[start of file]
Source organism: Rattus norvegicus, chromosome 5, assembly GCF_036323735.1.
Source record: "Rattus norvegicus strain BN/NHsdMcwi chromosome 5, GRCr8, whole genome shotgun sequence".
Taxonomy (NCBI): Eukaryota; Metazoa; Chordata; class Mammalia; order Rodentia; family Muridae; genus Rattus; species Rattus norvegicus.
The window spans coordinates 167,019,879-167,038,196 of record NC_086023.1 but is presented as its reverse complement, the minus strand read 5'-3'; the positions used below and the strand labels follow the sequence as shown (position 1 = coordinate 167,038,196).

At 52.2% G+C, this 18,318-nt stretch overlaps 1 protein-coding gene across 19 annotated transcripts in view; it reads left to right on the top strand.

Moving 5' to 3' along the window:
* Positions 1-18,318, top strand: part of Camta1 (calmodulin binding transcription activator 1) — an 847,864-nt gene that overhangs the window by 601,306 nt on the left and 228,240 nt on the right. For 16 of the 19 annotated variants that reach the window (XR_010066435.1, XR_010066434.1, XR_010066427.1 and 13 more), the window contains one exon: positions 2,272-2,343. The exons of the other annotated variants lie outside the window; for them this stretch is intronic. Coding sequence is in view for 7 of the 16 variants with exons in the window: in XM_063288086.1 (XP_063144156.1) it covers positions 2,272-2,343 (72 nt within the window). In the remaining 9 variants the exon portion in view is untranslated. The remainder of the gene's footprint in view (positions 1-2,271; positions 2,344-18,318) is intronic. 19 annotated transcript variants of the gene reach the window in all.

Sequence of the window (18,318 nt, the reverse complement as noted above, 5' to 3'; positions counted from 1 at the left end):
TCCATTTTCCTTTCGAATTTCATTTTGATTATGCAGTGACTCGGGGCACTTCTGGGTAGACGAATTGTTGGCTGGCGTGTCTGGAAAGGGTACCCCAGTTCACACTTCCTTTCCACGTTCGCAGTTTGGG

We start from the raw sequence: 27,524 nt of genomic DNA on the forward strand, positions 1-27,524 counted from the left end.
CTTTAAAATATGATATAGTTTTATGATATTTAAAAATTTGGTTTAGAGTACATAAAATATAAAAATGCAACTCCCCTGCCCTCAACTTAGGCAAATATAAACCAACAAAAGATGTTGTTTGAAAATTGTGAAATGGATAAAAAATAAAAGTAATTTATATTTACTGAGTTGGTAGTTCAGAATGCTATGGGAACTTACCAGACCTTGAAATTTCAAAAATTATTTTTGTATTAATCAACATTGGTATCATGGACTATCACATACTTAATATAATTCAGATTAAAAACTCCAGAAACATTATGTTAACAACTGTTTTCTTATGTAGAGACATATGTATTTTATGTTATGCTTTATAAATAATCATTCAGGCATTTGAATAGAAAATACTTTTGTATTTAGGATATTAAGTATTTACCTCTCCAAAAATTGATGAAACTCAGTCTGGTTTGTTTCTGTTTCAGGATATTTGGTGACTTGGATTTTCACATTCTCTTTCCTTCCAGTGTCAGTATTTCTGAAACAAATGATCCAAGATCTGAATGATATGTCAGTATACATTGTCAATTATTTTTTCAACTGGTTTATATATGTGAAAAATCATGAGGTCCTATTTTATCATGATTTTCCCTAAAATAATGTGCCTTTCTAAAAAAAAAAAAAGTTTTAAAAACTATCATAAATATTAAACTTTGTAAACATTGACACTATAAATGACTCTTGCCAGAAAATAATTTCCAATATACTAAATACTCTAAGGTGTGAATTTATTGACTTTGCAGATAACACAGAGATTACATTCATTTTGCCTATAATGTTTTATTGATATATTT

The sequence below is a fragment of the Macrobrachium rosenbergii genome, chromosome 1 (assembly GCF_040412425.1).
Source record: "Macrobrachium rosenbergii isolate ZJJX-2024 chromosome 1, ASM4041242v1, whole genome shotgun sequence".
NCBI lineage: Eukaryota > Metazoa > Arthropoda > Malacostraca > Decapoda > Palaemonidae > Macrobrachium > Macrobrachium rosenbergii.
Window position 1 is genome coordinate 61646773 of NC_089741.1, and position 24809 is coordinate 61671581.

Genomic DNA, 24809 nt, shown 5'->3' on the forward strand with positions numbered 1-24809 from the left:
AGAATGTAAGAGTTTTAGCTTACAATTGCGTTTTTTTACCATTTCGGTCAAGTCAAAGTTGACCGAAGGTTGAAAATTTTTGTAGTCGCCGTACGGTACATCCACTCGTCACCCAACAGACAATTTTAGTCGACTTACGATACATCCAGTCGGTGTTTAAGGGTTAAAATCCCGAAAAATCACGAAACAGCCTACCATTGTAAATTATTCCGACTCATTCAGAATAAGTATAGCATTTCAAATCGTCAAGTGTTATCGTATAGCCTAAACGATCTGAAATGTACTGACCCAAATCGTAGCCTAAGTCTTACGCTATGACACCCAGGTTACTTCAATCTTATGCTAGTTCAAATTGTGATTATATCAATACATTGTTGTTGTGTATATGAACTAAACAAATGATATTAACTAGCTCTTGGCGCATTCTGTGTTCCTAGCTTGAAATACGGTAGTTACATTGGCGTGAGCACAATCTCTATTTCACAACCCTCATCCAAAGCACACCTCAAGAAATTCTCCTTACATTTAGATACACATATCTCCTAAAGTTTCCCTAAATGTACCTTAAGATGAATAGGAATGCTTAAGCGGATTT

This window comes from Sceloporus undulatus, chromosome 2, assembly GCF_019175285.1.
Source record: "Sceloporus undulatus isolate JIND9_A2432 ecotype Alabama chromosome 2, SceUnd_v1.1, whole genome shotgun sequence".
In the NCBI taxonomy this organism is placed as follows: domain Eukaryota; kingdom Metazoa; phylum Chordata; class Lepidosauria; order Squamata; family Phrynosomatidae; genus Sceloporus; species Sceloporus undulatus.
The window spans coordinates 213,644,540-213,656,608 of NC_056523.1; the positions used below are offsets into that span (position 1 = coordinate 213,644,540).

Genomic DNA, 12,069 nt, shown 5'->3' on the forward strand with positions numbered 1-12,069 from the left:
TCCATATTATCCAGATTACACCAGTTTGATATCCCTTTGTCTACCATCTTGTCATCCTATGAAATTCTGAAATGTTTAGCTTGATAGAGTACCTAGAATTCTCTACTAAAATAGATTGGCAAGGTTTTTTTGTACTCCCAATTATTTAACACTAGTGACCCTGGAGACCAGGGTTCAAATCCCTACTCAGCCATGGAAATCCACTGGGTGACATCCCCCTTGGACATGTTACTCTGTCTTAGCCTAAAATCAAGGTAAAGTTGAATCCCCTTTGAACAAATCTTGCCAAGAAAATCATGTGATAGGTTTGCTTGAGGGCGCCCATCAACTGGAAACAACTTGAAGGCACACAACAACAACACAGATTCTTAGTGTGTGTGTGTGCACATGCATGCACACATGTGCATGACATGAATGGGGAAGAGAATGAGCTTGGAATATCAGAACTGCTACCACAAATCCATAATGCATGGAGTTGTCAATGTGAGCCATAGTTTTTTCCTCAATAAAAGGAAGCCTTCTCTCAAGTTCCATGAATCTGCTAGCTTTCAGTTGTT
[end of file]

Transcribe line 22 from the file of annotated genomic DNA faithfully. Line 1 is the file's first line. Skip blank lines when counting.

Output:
Genomic DNA, 12,069 nt, shown 5'->3' on the forward strand with positions numbered 1-12,069 from the left: